Lyft Cuts 13% of Employees, Citing Economy, Insurance Costs

The company says the cuts will affect all teams.

Zachary McAuliffe Staff writer
Zach began writing for CNET in November, 2021 after writing for a broadcast news station in his hometown, Cincinnati, for five years. You can usually find him reading and drinking coffee or watching a TV series with his wife and their dog.
Expertise Web hosting, operating systems, applications and software Credentials
  • Apple software beta tester, "Helps make our computers and phones work!" - Zach's grandparents
Zachary McAuliffe
2 min read
Lyft ride sharing

The company announced the cuts Thursday.

James Martin/CNET

Ride-hailing service Lyft is cutting 13% of its employees, the company announced Thursday

"Lyft has to become leaner, which requires us to part with incredible team members," co-founders Logan Green and John Zimmer wrote in a blog post. "The layoffs impact every organization in the company."

Those employees who lost their jobs will receive 10 weeks of pay, health insurance coverage until April 30, 2023, and recruiting assistance. Employees who have been with Lyft for more than four years will also receive an additional four weeks of pay on top of the 10 weeks.

The company said several economic challenges, like a looming recession in the next year and rising rideshare insurance costs, factored into this decision.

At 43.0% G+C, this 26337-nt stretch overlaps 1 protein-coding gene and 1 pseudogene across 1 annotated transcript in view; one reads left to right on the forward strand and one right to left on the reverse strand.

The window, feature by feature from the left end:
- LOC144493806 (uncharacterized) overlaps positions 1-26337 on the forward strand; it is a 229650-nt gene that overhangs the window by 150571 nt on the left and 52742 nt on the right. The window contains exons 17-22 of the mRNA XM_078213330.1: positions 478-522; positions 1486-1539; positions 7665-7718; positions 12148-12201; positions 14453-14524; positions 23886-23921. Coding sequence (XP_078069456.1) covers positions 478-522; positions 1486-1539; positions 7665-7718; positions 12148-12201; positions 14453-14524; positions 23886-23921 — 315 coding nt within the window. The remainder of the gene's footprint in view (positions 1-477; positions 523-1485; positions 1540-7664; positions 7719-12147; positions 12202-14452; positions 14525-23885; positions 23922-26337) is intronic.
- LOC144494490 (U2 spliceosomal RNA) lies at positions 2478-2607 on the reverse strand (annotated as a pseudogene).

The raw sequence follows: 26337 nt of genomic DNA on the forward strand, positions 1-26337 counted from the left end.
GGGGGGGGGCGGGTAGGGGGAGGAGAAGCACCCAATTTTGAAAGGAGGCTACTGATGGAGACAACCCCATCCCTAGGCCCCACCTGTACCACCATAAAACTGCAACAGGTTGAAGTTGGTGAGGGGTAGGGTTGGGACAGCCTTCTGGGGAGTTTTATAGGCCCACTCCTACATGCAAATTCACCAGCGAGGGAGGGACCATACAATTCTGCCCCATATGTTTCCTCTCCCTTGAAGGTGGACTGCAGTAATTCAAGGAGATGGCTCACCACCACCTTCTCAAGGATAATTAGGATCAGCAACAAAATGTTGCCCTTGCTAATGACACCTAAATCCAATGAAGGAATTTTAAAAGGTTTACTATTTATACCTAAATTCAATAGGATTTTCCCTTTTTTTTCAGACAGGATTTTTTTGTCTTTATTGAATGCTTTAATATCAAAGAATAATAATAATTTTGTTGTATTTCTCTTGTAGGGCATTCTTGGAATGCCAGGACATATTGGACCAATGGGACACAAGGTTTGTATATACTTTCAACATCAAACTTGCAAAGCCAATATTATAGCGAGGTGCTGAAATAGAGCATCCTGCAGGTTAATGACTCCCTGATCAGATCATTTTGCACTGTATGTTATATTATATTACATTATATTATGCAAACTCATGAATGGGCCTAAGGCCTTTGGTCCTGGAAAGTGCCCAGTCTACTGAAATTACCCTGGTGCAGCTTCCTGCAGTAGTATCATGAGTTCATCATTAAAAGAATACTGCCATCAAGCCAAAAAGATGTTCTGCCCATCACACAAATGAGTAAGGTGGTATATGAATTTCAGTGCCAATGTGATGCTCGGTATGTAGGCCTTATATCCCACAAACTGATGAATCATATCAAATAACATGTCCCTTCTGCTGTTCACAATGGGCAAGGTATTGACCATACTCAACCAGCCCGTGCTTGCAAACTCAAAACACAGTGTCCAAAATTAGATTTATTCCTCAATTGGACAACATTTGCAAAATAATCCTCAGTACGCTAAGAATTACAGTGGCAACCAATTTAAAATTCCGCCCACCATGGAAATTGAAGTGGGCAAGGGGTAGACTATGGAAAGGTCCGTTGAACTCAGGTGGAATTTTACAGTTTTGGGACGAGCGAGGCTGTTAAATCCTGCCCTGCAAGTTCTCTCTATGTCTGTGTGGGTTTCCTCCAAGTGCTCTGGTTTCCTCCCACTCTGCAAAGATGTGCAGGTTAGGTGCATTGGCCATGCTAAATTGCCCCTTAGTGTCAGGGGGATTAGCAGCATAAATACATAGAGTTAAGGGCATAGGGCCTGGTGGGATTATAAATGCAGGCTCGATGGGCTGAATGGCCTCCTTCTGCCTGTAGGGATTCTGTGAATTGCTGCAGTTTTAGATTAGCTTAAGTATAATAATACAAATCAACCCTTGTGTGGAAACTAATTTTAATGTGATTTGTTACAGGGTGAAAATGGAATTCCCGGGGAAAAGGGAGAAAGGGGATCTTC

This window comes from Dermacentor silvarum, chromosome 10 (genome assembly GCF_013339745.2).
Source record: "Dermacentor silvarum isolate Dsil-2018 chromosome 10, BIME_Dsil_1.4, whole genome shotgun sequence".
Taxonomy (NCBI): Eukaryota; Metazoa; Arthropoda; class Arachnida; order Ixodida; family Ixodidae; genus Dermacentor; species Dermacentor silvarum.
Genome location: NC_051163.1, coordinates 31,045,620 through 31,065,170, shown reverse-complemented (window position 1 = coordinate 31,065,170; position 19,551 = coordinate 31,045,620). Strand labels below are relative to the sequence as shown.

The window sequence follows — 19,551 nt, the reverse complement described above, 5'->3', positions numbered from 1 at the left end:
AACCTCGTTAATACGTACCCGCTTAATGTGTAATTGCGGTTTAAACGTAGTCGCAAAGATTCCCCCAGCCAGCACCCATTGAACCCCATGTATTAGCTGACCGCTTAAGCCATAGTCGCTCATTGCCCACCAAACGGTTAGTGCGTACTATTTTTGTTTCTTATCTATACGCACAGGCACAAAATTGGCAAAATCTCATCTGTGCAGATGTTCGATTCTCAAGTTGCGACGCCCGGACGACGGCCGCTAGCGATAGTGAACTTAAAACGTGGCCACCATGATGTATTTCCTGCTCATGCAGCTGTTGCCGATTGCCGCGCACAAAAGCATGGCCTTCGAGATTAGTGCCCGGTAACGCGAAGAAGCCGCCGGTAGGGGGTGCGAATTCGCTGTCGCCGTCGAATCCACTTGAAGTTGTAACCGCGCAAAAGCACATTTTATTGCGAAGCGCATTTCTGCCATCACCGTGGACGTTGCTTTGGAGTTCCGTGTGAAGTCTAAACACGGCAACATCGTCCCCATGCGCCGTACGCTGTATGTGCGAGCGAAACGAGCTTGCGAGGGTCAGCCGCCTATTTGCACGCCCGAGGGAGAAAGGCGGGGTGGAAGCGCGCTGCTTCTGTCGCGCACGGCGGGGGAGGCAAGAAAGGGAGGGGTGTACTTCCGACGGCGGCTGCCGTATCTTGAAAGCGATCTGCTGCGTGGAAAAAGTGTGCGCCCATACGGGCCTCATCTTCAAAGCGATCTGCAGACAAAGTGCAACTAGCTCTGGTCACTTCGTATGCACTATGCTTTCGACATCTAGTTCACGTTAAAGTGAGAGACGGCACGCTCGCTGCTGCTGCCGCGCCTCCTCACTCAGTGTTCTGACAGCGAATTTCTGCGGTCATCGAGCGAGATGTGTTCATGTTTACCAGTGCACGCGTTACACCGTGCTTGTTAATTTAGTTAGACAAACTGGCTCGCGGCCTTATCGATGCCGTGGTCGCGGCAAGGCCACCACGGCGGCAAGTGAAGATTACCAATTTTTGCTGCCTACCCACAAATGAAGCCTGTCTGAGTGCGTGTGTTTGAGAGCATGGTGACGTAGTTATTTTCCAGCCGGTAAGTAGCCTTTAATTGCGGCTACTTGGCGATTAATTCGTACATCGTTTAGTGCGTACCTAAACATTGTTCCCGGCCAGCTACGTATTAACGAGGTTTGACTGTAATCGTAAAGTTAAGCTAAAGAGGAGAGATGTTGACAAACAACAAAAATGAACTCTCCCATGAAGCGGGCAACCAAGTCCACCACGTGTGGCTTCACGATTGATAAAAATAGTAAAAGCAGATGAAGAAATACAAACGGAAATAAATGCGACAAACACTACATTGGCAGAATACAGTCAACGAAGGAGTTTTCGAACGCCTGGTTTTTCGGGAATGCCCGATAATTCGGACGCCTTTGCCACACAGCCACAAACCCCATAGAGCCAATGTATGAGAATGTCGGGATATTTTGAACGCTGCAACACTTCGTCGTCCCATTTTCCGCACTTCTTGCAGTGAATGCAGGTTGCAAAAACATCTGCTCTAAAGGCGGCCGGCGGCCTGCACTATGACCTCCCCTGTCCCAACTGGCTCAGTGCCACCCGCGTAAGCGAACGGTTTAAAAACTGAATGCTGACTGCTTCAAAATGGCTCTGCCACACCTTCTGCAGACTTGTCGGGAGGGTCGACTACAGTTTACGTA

Lyft also said this isn't the first time this year it has taken steps to cut costs.

"We worked hard to bring down costs this summer," the co-founders wrote. "We slowed, then froze hiring; cut spending; and paused less-critical initiatives."

The company also announced that it's looking to sell its first-party vehicle service business.

"We need 2023 to be a period where we can better execute without having to change plans in response to external events," the co-founders wrote. "The tough reality is that today's actions set us up to do that."

Lyft's shares have fallen by over 60% year to date, and its market cap is just under $5 billion as of Thursday. 

For more, check out the latest news on potential Twitter layoffs, whether or not we are already in a recession and ways to protect your money in the coming months.

Watch this: Are We In a Recession Now? And So Many Home Buying Questions